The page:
Reading aloud in the nineteenth century was as much a class phenomenon as a family affair, which points to a widespread belief that Victorian readership primarily meant a middle-class readership. Those who fell outside this group tended to be overlooked by Victorian publishers. Despite this, Dickens, with his publishers Chapman and Hall, managed to distribute literary reading materials to people from different social classes by reducing the price of novels. This was also made possible with the technological and mechanical advances in printing and the spread of railway networks at the time.
Since the literacy level of this section of the population was still low before school attendance was made compulsory in 1870 by the Education Act, a considerable number of people from lower classes would listen to recitals of texts. Dickens’s readers, who were from such social backgrounds, might have heard Dickens in this manner. Several biographers of Dickens also draw attention to the fact that it was typical for his texts to be read aloud in Victorian England, and thus illiteracy was not an obstacle for reading Dickens. Reading was no longer a chiefly closeted form of entertainment practiced by the middle class at home.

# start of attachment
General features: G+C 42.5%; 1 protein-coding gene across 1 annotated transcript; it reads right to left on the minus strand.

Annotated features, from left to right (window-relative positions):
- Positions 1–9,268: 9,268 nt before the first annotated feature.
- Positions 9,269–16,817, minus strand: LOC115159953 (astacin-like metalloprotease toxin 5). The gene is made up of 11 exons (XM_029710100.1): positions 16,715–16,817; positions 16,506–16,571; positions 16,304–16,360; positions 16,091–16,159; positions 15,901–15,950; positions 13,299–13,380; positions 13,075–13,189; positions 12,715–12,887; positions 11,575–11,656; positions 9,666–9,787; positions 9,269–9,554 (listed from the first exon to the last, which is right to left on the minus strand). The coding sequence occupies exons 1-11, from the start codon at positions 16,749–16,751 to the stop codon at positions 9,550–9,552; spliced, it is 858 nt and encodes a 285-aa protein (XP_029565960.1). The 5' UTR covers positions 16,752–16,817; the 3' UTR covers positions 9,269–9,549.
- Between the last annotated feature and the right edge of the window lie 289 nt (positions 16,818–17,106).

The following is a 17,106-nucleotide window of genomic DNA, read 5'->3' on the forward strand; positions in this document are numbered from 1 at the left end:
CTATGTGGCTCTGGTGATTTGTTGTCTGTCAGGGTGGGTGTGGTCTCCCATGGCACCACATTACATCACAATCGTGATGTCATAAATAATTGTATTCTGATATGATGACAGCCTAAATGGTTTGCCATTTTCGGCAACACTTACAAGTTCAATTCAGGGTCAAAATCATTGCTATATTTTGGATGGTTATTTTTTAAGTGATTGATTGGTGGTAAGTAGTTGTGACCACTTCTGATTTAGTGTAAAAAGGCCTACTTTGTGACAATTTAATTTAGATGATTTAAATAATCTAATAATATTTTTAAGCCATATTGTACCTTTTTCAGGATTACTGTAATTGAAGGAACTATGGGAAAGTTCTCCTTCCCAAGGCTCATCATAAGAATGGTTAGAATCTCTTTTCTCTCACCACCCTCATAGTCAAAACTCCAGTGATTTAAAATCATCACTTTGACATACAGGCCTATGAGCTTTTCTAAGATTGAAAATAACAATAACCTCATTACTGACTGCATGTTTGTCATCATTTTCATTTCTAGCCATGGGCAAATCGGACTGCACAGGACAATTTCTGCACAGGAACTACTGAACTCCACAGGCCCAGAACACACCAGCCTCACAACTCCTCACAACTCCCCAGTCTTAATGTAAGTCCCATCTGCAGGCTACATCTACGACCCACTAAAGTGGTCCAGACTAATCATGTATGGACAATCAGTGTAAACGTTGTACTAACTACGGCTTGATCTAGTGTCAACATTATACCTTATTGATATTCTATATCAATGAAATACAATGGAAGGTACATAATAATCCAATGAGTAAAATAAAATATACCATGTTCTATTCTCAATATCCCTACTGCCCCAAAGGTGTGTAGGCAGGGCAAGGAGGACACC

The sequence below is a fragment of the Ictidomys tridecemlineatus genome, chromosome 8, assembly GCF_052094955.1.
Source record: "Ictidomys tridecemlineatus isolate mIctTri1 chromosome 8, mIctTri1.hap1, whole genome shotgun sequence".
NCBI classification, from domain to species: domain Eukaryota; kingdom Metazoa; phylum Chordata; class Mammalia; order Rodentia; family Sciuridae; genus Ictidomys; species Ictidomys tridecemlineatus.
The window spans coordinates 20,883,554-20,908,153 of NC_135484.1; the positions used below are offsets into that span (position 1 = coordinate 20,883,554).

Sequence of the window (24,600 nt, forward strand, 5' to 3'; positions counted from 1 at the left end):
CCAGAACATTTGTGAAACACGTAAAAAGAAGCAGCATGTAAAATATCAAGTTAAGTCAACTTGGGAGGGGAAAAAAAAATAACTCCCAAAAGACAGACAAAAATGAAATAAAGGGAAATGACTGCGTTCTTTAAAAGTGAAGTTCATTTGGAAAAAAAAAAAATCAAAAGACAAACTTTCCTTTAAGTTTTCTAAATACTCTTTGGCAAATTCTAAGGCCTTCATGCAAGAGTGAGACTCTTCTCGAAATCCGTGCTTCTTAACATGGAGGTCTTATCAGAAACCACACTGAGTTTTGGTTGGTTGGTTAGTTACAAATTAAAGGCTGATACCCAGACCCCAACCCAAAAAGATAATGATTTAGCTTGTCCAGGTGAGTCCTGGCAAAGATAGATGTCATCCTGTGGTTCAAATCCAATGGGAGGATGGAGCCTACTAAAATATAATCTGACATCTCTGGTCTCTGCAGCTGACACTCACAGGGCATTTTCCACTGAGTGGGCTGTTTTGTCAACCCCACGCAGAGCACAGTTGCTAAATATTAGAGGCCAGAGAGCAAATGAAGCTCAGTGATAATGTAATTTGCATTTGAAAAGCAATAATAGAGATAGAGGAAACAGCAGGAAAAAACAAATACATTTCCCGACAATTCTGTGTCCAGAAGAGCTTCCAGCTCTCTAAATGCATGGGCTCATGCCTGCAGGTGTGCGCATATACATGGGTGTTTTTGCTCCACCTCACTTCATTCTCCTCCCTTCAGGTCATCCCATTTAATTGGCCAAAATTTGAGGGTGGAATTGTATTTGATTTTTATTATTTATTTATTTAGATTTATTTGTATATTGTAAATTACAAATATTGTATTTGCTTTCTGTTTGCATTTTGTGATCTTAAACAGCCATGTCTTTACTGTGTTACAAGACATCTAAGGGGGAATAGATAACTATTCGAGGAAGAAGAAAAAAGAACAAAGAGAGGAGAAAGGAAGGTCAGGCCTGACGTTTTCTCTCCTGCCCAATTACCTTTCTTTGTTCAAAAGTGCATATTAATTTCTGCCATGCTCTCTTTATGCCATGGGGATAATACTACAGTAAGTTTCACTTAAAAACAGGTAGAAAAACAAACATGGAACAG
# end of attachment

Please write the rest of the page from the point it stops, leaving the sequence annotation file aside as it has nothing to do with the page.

A working-class home was in many ways not convenient for reading: there were too many distractions, the lighting was bad, and the home was also often half a workhouse. As a result, the Victorians from the non-middle classes tended to find relaxation outside the home such as in parks and squares, which were ideal places for the public to go while away their limited leisure time. Reading aloud, in particular public reading, to some extent blurred the distinctions between classes. The Victorian middle class defined its identity through differences with other classes. Dickens’s popularity among readers from the non-middle classes contributed to the creation of a new class of readers who read through listening.
Different readers of Dickens were not reading solitarily and ―jealously,‖ to use Walter Benjamin’s term. Instead, they often enjoyed a more communal experience, an experience that is generally lacking in today’s world. Modern audiobooks can be considered a contemporary version of the practice. However, while the twentieth- and twentieth-first-century trend for individuals to listen to audiobooks keeps some characteristics of traditional reading aloud—such as ―listeners attentive to a reading voice‖ and the ear being the focus—it is a far more solitary activity.